A big part of listening is giving people a chance to speak and asking probing questions. I’ve seen people that just ask a series of questions and then try to answer the questions themselves or keep on explaining the questions. The other person only needed to be given the chance to answer. Often times, probing questions are necessary if you are listening to understand rather than listening to get a superficial yes / no answer.

Remembering is proof of successful listening. OK. Maybe we don’t all have great memories with so many things going on. However, if you don’t remember, then people don’t think you’ve listened to them.

3. Earn their time

People generally respond well to give and take relationships. Even outside of work, you would probably stop inviting / hosting a friend for dinner if she never reciprocates. Hence, nobody likes a taker, so don’t be one.

The best way to get someone to do work for you is to do something that benefits them. The first step to do that is to have a good understanding of what they do, what common issues they may face, what support they need, and what you could offer, which could include:

  • Relevant Information: In today’s data-driven world, information is key to effective decision-making, but there is so much of it and often resides in disparate places. If you have access to a system or have seen a news article / report that could be helpful to the individual, then share it freely.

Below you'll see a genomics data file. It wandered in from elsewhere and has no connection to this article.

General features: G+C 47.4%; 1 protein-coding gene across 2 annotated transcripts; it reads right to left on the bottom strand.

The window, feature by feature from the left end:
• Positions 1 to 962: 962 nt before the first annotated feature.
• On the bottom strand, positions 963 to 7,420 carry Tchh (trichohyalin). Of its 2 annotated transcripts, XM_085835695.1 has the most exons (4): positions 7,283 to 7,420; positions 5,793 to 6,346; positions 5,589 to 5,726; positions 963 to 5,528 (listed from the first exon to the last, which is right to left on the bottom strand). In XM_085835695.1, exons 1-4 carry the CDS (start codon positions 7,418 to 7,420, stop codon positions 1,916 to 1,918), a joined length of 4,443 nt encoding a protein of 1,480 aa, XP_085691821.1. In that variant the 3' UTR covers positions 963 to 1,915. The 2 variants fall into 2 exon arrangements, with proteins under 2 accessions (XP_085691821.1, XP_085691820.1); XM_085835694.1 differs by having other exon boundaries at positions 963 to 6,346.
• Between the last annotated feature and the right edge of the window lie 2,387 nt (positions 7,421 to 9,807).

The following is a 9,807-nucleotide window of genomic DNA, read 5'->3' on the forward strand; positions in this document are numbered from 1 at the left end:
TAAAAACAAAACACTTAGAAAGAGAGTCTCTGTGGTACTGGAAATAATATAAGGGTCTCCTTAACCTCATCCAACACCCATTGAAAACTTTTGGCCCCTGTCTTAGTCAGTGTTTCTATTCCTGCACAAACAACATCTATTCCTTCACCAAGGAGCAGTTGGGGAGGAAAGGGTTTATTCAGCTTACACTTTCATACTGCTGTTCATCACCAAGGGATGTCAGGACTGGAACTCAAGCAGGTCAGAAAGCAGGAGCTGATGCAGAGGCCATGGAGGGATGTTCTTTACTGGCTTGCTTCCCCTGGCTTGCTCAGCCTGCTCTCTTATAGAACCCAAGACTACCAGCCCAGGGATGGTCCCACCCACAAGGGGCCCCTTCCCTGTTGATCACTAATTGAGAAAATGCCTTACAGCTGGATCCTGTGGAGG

• A good word: A super easy way to get on someone’s good side is to give their boss positive feedback about them and let them know that you’ve done so.
  • Contacts: You could refer someone that could help this person’s work or career. For example, for this person’s role, you may know his Africa counterpart. It could be good to put them in contact to share best practices across regions.
  • Funding: Providing someone with extra budget to pursue their project is probably one of the most powerful ways to get someone to work with you.
  • Career Development: If you know of any good opportunities that the person could be interested in, then you should not only point them in that direction but also put in a good word if possible.
  • Personal Interests: Bring up information that may serve their interests outside of work. For example, if you know someone is really into fusion food, then you could alert them if a new fusion restaurant is opening.

Be careful not to make the relationship too transactional — only doing something for someone when you need a favor. It’s important to keep the give and take dynamic in mind, so be sure to give even when you don’t need to take.

4. Maintain the relationship

Once you develop the working relationship, it’s important to maintain it even if you no longer work with the person directly. This is good practice since you may work with this person again or need something else in the future. Periodically, be sure to catch up over coffee or lunch just to see how they are doing. It’s much easier to rekindle a relationship than to establish one from the beginning.

How to say “no” to work

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All of sudden, you’re flooded with a zillion meeting requests, a gillion projects, and other random one-off requests. There’s only one of you, finite hours in a day, and personal  / familial demands to maintain — what do you do?

Recently, I’ve come to appreciate the value the “Decline” button and the word “No”. While rejecting others can be quite difficult to implement, it’s liberating afterwards. More importantly, it allows you to focus on your priorities. Here is how to say “no”: